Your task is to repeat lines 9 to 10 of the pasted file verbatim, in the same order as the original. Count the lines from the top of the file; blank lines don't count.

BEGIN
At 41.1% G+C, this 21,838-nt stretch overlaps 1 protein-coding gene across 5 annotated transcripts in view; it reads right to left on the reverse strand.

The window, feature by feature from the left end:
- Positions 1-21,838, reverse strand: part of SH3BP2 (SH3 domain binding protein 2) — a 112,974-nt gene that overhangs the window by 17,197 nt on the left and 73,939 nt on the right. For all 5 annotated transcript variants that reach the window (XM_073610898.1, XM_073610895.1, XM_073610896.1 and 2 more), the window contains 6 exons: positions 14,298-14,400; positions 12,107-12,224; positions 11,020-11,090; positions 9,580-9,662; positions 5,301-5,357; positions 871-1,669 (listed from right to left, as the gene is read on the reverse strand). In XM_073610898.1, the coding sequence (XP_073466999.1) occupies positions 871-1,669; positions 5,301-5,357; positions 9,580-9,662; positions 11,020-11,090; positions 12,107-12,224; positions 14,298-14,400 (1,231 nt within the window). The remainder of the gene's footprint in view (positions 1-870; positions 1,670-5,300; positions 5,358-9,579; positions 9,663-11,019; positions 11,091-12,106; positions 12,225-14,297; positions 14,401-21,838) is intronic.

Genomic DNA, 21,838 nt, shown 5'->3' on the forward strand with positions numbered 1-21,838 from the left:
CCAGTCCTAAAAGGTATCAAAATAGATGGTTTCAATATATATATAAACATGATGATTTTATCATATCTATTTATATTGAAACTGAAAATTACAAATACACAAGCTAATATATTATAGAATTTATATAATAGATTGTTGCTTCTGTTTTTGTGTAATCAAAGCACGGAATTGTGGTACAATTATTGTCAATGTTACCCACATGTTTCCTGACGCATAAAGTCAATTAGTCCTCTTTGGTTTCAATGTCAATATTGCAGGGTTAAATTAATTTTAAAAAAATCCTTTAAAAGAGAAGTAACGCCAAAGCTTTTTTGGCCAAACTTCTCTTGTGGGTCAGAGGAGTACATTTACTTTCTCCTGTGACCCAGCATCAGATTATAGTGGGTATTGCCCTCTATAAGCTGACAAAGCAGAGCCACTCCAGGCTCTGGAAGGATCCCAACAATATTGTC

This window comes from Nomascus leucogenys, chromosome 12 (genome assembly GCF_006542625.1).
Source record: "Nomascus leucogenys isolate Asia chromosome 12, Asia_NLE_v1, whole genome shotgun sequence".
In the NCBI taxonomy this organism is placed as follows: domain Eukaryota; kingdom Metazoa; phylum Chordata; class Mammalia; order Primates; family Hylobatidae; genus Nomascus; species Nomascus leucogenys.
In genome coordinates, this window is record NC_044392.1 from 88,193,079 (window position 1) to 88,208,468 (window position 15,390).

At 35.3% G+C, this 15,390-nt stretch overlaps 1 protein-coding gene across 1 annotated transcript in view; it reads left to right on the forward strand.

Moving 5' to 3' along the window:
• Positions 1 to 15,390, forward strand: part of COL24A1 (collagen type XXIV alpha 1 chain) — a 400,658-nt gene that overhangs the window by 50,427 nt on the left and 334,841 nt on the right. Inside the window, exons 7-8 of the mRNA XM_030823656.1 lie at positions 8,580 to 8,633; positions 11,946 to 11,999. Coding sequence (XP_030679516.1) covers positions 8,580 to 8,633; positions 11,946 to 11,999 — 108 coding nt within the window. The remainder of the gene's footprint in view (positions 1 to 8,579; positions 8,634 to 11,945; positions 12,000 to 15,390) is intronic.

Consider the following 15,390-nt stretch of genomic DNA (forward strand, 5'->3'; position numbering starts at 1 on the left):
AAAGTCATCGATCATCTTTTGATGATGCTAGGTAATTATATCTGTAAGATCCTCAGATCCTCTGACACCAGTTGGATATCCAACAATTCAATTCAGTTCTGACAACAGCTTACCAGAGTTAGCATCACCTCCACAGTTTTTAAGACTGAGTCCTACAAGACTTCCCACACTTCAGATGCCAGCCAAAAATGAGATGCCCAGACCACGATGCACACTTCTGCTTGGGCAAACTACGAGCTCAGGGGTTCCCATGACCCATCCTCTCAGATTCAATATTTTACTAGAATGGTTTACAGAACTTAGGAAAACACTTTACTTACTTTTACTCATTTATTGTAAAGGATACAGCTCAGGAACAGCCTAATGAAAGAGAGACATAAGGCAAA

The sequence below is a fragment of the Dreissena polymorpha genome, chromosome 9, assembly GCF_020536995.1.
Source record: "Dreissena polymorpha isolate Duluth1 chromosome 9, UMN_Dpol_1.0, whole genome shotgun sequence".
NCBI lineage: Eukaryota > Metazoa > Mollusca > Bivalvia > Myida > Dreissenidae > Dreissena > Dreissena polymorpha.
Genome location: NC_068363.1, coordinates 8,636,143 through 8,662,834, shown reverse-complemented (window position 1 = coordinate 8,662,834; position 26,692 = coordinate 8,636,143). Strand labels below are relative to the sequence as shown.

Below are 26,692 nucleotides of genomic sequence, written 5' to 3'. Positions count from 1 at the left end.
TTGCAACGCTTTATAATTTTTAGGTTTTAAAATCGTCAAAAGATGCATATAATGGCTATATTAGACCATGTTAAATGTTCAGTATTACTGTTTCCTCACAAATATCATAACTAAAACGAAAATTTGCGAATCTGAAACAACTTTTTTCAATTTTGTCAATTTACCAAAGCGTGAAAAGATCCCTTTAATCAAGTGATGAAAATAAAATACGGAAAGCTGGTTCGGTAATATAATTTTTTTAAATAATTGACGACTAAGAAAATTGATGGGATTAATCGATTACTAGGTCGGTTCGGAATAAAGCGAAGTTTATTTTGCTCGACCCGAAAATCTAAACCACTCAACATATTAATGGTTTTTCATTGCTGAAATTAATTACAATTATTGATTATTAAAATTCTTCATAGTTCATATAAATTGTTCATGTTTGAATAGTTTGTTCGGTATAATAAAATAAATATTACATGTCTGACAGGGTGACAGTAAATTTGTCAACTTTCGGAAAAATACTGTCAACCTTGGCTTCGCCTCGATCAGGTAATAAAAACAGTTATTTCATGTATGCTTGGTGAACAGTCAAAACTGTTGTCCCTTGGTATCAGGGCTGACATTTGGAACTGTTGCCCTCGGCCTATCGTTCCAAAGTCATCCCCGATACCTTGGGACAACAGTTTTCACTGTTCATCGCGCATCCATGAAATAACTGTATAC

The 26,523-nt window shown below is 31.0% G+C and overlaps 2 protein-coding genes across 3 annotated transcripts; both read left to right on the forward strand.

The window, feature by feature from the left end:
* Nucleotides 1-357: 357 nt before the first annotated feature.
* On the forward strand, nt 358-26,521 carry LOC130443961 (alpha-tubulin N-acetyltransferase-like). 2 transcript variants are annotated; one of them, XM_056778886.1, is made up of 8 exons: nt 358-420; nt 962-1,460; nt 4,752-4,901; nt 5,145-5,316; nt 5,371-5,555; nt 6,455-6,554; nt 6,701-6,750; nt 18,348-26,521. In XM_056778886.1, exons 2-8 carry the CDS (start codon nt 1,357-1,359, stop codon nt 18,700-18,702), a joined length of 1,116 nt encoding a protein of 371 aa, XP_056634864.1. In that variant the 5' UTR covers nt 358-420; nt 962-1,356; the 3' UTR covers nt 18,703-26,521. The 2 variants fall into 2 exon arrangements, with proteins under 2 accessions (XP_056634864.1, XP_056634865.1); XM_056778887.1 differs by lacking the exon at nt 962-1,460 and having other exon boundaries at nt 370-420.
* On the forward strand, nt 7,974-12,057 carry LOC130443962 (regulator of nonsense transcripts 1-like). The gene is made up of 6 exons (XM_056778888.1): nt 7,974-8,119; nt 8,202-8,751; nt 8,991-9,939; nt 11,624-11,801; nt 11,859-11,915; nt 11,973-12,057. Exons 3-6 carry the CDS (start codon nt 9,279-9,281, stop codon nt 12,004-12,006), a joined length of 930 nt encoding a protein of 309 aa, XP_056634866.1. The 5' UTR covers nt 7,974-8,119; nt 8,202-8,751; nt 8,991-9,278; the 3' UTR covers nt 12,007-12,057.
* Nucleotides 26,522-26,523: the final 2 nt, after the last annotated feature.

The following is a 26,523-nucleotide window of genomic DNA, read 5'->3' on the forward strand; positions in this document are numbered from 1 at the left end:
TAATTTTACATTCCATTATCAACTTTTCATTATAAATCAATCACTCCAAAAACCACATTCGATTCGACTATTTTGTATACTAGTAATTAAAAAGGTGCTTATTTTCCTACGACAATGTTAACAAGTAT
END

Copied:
In genome coordinates, this window is record NC_044392.1 from 88,193,079 (window position 1) to 88,208,468 (window position 15,390).

At 35.3% G+C, this 15,390-nt stretch overlaps 1 protein-coding gene across 1 annotated transcript in view; it reads left to right on the forward strand.